Overview of Hebrew Alphabet

Hebrew belongs to the Semitic family of languages which includes Arabic, the best know and most widely-spoken Semitic language. Like other Semitic languages, Hebrew is written from right to left (whereas English and other European languages are written left to right, the opposite direction).


The Hebrew word for ‘alphabet’ is alef-bet. The English word alphabet derives from alpha beta, the names of the first two letters in the Greek language. Similarly, the Hebrew word alef-bet derives from the names of the first two letters of the Hebrew alphabet, alef and bet. It is not just a coincidence that the two words, alphabet and alef-bet, are so similar as the ancient Greeks based their alphabet on the ancient Phoenician alphabet, a language closely related to ancient Hebrew.

The Hebrew alphabet consists entirely of consonants; there are no vowels. Native Hebrew-speakers have no difficulty with this since they have a good knowledge of the language and can easily work out how to pronounce the word from just the consonants, but ‘newbie’ Hebrew speakers can find this very challenging as they are uncertain what vowel sounds to insert into a word. Already in ancient times the rabbis worked out a series of additional markings (called diacritical marks in English) which can be added to indicate vowel sounds, but this is not normally done for native speakers of Hebrew. For more about vowel markings, see below.

The Hebrew language has two alphabets, the ‘block’ or ‘Assyrian’ alphabet used for printed books and articles, and the ‘cursive’ alphabet used when writing by hand (occasionally a book is printed in the cursive alphabet, but this is uncommon and done for effect).

Unlike English and European languages, Hebrew does not have capital letters. Thus the same form of a letter is used whether or not it is the first letter of a sentence or the first letter of a proper name. However, five Hebrew letters do have a ‘final’ form – a special form which is used if the letter is the final letter in a word.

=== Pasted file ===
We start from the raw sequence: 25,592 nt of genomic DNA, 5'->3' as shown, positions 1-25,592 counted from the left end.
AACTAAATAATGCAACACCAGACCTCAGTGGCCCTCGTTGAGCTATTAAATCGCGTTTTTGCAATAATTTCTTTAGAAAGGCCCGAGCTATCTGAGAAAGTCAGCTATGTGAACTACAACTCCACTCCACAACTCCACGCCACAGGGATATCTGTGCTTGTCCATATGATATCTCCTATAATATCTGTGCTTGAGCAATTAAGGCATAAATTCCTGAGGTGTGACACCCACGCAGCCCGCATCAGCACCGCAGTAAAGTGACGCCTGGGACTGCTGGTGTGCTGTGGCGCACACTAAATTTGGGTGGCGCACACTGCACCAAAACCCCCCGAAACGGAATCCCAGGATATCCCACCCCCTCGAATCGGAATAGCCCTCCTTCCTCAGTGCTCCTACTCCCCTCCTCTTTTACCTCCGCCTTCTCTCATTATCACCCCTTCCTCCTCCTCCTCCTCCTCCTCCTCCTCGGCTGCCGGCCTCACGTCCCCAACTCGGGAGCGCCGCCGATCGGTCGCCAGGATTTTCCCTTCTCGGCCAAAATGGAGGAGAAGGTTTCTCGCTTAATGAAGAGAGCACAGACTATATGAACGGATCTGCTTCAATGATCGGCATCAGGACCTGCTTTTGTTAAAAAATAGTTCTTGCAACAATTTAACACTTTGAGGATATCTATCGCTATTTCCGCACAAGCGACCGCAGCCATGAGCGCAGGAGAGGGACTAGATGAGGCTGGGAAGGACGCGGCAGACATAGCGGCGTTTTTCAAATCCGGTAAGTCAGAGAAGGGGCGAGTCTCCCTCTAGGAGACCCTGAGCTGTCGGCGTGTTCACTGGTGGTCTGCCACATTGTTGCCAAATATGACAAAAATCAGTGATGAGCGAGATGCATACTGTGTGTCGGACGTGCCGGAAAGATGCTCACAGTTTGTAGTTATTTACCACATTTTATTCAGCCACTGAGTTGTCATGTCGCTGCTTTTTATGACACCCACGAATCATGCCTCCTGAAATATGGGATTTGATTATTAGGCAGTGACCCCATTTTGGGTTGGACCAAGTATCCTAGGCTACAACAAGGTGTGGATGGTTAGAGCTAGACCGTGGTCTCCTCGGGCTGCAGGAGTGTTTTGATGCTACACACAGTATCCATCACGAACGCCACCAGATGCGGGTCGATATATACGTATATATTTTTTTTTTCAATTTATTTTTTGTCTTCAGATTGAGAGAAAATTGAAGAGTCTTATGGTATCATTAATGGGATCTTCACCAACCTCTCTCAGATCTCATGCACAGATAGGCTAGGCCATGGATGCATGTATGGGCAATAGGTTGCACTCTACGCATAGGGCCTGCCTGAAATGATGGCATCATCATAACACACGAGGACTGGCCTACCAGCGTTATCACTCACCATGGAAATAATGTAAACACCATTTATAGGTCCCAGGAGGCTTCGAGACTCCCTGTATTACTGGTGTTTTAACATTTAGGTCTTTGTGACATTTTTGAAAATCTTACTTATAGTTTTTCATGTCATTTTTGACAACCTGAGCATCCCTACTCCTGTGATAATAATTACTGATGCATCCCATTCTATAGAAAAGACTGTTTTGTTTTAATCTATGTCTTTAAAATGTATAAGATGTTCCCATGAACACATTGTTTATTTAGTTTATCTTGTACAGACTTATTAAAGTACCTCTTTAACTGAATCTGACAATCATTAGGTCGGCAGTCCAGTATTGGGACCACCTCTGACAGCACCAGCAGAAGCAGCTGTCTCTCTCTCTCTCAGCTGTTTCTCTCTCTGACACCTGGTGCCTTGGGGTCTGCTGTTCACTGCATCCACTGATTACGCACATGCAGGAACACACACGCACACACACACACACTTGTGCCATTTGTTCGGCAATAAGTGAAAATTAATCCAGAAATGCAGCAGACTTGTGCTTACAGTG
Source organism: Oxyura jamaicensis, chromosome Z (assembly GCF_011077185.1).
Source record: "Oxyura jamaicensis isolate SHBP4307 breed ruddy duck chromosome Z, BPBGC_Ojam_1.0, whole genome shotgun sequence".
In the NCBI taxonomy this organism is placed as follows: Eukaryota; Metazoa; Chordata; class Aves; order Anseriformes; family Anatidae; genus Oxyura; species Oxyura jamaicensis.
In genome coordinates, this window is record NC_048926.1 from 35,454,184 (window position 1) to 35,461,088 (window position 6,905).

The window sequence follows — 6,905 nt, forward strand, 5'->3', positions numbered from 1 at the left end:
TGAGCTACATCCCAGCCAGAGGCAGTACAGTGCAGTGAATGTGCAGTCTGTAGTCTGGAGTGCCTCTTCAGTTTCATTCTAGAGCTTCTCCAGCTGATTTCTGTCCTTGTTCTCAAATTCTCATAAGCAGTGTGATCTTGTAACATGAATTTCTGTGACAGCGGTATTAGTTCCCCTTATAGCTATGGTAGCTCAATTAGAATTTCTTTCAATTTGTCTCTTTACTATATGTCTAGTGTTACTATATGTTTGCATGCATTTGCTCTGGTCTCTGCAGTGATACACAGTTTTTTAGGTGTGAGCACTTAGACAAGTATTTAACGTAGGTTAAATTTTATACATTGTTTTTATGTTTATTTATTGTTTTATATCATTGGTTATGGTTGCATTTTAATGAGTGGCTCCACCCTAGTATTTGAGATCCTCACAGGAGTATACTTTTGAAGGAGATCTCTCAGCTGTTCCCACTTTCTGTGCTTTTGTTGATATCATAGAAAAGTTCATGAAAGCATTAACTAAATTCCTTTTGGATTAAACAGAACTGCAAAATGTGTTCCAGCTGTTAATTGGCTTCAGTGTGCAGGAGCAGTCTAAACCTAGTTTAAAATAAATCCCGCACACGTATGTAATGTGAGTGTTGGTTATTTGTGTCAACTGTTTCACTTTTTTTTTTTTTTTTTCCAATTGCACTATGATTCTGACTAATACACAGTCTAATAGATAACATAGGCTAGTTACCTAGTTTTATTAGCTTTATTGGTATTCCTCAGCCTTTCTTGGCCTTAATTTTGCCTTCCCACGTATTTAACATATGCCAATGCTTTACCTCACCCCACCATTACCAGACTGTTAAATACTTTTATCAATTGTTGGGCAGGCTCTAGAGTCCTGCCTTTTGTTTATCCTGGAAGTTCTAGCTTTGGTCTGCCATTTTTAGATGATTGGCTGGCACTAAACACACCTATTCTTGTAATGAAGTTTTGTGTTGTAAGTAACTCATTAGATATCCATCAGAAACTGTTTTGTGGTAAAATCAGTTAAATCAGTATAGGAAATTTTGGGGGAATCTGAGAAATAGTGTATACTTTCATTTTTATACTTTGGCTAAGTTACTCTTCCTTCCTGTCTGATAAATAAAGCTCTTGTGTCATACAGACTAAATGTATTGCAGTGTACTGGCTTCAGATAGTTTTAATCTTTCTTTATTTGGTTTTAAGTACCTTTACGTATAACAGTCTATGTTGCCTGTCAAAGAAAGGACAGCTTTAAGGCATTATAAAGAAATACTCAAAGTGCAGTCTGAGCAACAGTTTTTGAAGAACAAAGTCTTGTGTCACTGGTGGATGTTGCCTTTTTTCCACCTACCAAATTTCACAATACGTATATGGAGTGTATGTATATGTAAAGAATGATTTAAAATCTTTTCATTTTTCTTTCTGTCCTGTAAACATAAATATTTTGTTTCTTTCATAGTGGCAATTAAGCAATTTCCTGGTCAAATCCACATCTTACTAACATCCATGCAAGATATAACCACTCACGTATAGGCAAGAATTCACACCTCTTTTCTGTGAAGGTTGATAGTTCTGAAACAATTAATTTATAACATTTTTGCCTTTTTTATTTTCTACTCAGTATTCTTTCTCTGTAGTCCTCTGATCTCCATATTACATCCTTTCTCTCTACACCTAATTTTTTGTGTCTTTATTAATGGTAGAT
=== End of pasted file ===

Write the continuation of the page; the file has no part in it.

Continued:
A particular difficulty for English speakers in terms of pronunciation are the guttural letters khaf and chet, both of which make a guttural noise similar to the ch in the Scottish word loch even though they are often transliterated into English as ‘ch’.

Vowels in Hebrew

Of course spoken Hebrew includes vowel sounds but these are usually not recorded in written Hebrew. However, there is a system of diacritical marks (called nikud in Hebrew) which can be added to written Hebrew to indicate the appropriate vowel sounds. Usually only non-native speakers of Hebrew bother with this as it requires considerable extra effort – in fact, many native speakers of Hebrew cannot read nikud as they have no experience dealing with it.

Nikud usually consists of dots placed above, below or next to the relevant consonants, but some vowel sounds are represented by short dashes or other marks under the consonants. The position and number of the dots is all-important in deciphering which vowel sound to make.

Hebrew written without nikud is called ‘unpointed Hebrew’ in English, and Hebrew written with nikud is called ‘pointed Hebrew’ in English.


Confusion can be caused by dagesh, a dot which appears in the middle of some letters depending on various grammatical issues. Only some letters are capable of taking a dagesh, and the pronunciation of some letters is affected by the presence of a dagesh, but the pronunciation of some other letters is not affected by the presence of a dagesh. For example, the second letter of the Hebrew alphabet is bet, but it has two forms – one with a dagesh (called bet) and one without a dagesh (called vet). On the other hand, gimmel (the third letter of the alphabet) may or may not have a dagesh, but is pronounced the same in either case. Where the pronunciation of the letter is affected, the general effect of the dagesh is to harden the sound of the letter.

Dagesh does not indicate a vowel sound, but in spite of this it is considered part of the nikud. Thus dagesh will be found in pointed Hebrew texts but not in unpointed Hebrew texts.


‘Hebrew Alphabet (Just the Letters)’ by Judaism 101

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